Lady Mary, leaving behind no more than a trace of her eau de cologne and the distant click of her ropes of pearls, has been glimpsed will-o-the-wisping through the servants’ hall on the rare nights of televised sport, when Mrs. Patmore prepares her renowned Time Travel Nachos. These are the nights when Mr. Carson takes off his white tie, and Mrs. Hughes loosens her stays, and Mr. Molesley lets down his dyed hair. Quick as a flash, Lady Mary samples the nachos, and then disappears back upstairs.

Mr. Barrow smiles knowingly, as he and Miss Baxter share a glass of beer, and put their hard-working feet up, enjoying the blend of hot cheeses, bean dip and the thrilling burn of the exotic jalapeño peppers. The times they are a changin’ at Downtown Abbey, and Mrs. Patmore is going to bring everyone’s taste buds screaming into the twentieth century. Just wait for their heads to explode when they get to the guacamole! So long, bubble and squeak!

Perhaps we should not share any of these recipes with Robert, (spoiler alert!) in case his ulcer blows again, but we common folk are rather fond of almost any dish that serves hot melty cheese, crispy crunchy corn chips with a slew of ingredients that could mirror the cast of characters at Downton for sheer variety and eccentricity.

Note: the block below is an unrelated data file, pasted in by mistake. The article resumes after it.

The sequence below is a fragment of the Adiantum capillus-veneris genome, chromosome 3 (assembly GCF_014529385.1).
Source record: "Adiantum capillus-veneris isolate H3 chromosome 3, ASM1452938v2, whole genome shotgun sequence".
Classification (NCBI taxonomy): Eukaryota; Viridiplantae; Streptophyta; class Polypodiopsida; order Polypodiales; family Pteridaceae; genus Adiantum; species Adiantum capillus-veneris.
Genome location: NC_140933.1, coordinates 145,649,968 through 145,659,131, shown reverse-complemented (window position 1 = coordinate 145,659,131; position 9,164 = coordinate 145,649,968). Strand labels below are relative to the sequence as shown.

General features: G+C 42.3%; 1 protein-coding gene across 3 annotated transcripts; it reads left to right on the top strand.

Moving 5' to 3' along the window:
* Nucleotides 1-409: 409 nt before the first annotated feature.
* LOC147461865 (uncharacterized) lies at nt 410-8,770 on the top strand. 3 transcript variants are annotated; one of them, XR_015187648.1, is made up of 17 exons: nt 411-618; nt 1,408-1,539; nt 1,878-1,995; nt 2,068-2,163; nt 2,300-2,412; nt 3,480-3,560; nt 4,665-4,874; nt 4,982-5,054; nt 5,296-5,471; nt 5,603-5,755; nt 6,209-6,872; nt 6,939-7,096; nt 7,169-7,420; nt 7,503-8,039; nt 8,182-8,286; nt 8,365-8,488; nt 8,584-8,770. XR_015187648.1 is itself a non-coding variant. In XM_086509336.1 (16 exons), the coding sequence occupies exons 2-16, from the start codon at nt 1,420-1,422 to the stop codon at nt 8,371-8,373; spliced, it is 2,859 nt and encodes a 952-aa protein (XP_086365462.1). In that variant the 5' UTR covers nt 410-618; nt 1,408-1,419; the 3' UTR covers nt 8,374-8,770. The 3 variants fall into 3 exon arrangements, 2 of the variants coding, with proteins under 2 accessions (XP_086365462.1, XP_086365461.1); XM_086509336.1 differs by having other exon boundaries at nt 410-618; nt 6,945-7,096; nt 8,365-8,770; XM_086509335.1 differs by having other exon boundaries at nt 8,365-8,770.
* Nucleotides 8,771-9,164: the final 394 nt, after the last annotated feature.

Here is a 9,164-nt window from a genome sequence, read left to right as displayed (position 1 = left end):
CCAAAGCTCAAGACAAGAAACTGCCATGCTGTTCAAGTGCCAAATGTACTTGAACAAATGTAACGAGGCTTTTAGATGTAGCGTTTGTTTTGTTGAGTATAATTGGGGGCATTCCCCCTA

The onlookers at a fatback auction are nothing compared to a hungry crowd that has gathered at your humble crofter’s cottage for the quaint American activity known as the Super Bowl. Lord Grantham, be forewarned. The game is afoot.

We here at the Spy Test Kitchens abhor soggy nachos, so we recommend making several cookie sheets worth of nachos for your Super Bowl activities. It means more time hovering in the kitchen, and maybe missing some of the commercials, but that is why YouTube was invented. This way, everyone will be sure of having nice hot, crisp and cheesy nachos. We bake ours at about 450° degrees for about 7 or 8 minutes. Don’t wander off!